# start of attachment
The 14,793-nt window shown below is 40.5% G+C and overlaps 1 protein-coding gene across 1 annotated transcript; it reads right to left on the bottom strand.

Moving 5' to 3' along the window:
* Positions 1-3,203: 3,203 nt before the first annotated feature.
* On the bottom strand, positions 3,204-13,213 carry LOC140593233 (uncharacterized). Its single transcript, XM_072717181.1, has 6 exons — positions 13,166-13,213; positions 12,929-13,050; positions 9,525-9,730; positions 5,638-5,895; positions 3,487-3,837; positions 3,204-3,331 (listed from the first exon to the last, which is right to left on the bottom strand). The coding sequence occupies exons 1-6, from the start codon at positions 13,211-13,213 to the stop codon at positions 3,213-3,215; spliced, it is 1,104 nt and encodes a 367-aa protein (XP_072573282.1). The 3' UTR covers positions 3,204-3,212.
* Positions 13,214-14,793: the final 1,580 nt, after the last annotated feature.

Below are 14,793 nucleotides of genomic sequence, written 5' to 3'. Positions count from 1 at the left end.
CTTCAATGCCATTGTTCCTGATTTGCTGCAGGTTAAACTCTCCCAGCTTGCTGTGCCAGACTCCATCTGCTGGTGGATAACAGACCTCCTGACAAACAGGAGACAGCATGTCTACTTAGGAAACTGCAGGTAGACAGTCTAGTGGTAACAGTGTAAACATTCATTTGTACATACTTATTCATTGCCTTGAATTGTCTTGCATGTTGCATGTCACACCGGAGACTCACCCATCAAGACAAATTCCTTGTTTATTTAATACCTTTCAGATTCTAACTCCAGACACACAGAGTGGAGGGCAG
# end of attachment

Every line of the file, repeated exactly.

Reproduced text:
The 14,793-nt window shown below is 40.5% G+C and overlaps 1 protein-coding gene across 1 annotated transcript; it reads right to left on the bottom strand.

Moving 5' to 3' along the window:
* Positions 1-3,203: 3,203 nt before the first annotated feature.
* On the bottom strand, positions 3,204-13,213 carry LOC140593233 (uncharacterized). Its single transcript, XM_072717181.1, has 6 exons — positions 13,166-13,213; positions 12,929-13,050; positions 9,525-9,730; positions 5,638-5,895; positions 3,487-3,837; positions 3,204-3,331 (listed from the first exon to the last, which is right to left on the bottom strand). The coding sequence occupies exons 1-6, from the start codon at positions 13,211-13,213 to the stop codon at positions 3,213-3,215; spliced, it is 1,104 nt and encodes a 367-aa protein (XP_072573282.1). The 3' UTR covers positions 3,204-3,212.
* Positions 13,214-14,793: the final 1,580 nt, after the last annotated feature.

Below are 14,793 nucleotides of genomic sequence, written 5' to 3'. Positions count from 1 at the left end.
CTTCAATGCCATTGTTCCTGATTTGCTGCAGGTTAAACTCTCCCAGCTTGCTGTGCCAGACTCCATCTGCTGGTGGATAACAGACCTCCTGACAAACAGGAGACAGCATGTCTACTTAGGAAACTGCAGGTAGACAGTCTAGTGGTAACAGTGTAAACATTCATTTGTACATACTTATTCATTGCCTTGAATTGTCTTGCATGTTGCATGTCACACCGGAGACTCACCCATCAAGACAAATTCCTTGTTTATTTAATACCTTTCAGATTCTAACTCCAGACACACAGAGTGGAGGGCAG